The term financial adviser, unfortunately, is often used by those for whom the term is wholly inappropriate and, potentially, deceptive. I like to differentiate between the different types of financial advisers/planners/wealth managers and the like and wouldn’t call mortgage brokers financial advisers, even if they themselves do.
Likewise, I wouldn’t call someone who sells you financial products out of his briefcase, with little understanding or interest of whether they are optimal for you, a financial adviser either. So, you, as a saver, family protector and taxpayer need to be very careful about whom you appoint to advise you on your finances and long-term planning.
I’m going to look at the issues that clients consider when planning their finances and/or appointing a professional to advise them.
A financial planner’s basket
To me, a wealth manager provides the following services:
- Cash management – best interest rates
- Investment management
- Tax management: Estate planning – wills and inheritance taxes, Income taxes, Capital Gains taxes
- Retirement planning
- Family protection: Long term care in old age, Medical insurance, On being diagnosed a critical illness such as heart disease or cancer, On falling ill long-term and no longer earning and On death.
In other words, your wealth manager should help you preserve your capital and grow it whether you are well or not.
Over and above
Your financial planner should also do Scenario planning. This helps you understand your position should you change your job, have more children, send them for private education, lose your income, die etc.
On top, a financial planner should be able to show you how your spending will affect your long-term financial security. Most advisers explain all of this to you with right computer modelling. The reports are full of clear-to-understand charts and tables.
Further, your financial planner should report to you at least annually to review what has happened during the last period and what changes, if any, need to be made for the next period.
I would also expect my wealth manager to be qualified in the field of financial advice. It is not so strange a concept. Still, right across the world, most people selling financial advice services are either unqualified or are barely so. This is true whether they are advising ‘Average Joe’s’ or multimillionaires. [One wonders why people take financial advice from unqualified people.].
I would expect my wealth manager to have passed qualifications at least at the degree level in his vocational area. I am unconvinced that a degree in chemistry makes a person a better financial adviser just because he has a degree. [I have nothing against chemists!]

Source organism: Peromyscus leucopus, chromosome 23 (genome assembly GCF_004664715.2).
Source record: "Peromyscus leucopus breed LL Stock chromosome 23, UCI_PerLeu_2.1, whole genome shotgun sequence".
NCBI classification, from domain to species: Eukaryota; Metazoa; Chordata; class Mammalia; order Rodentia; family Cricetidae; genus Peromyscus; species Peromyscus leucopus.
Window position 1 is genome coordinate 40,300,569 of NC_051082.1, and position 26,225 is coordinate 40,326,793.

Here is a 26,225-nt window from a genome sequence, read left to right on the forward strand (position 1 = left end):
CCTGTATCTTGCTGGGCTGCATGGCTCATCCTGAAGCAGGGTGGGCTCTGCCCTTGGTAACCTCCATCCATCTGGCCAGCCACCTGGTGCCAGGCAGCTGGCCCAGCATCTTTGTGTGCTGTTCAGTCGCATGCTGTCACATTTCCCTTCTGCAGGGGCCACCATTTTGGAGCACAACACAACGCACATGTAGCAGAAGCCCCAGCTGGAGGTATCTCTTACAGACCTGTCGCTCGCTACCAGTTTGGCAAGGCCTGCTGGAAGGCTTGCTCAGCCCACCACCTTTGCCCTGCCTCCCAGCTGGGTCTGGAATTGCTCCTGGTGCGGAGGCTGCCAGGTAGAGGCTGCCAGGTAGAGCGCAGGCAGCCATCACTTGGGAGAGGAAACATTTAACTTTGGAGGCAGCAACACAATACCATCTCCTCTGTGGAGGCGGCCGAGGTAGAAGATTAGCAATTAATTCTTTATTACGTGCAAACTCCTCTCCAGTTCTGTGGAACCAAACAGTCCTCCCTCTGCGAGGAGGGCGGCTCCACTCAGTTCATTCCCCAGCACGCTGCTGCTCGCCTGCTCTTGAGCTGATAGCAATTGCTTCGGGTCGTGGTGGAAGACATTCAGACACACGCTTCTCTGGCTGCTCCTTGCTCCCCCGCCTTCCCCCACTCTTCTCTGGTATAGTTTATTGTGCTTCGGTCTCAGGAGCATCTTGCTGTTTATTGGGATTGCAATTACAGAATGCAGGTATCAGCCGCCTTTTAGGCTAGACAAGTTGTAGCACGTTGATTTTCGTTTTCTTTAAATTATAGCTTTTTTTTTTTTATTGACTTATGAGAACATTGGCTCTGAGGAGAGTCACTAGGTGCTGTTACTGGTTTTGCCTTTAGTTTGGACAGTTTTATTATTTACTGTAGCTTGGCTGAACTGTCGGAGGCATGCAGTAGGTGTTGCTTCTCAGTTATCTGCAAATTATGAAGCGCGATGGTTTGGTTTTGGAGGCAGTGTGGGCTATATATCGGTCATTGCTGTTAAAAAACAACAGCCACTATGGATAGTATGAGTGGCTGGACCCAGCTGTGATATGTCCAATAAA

When a person is all of the above, that, to me, is a wealth manager. The question is: are you getting these services from your financial adviser/planner/wealth manager? Or is s/he just turning up now and again and trying to interest you in the latest ‘flavour of the month’ product?
Don’t have an adviser?
If you prefer to ‘do it yourself’, these are some tips on how to go about it:
- Think about the next 10, 20 even 40 years. You will be around as will your growing family.
- What will your spending needs be at different times in your life?
- What will be your earnings or likely retirement income from pensions?
- What lump sums are you going to need to spend for instance on buying a house or cars?
Put this information in a spreadsheet and compare annual incomes with expenditures and spot expected annual surpluses and deficits. Will you be able to cover the deficits from savings?
What can you do with the surplus? Spend it? Except that you will not build much for retirement. Invest then. Use up tax allowances on investing. Most countries have tax free savings vehicles or even vehicles with tax relief.
Use these first.
Make sure you will have enough in the future to provide for heavy expenditures some years.In investing, don’t just get the products right. You need to look under the bonnet and ensure the investment management is appropriate to your needs.
In my view, markets are not ever-rising entities. We are in an active management world now, whereas, previously ‘buy and hold’ worked well. Keep reviewing your assets and be prepared to sell into booms and buy into busts. That is the way to secure your investment capital. Most people buy at highs and sell at lows.
Ask yourself the question [and answer honestly] how will my family fare if I die? How will we all fare if I fall ill and cannot earn? Most people need life assurance and an income protection plan. Buy these before you invest.
They could prove the wisest investment you ever make. I had a client three years ago, who contracted heart disease 28 months after his company bought him critical illness insurance. His consultant healed him and he has now retired, very early, very healthily and very happily.
Whatever you do to manage your finances, make sure you do it again next year and again the following year. As they say on shampoo bottles—lather, rinse, repeat.
Spot an error in this article? A typo maybe? Or an incorrect source? Let us know!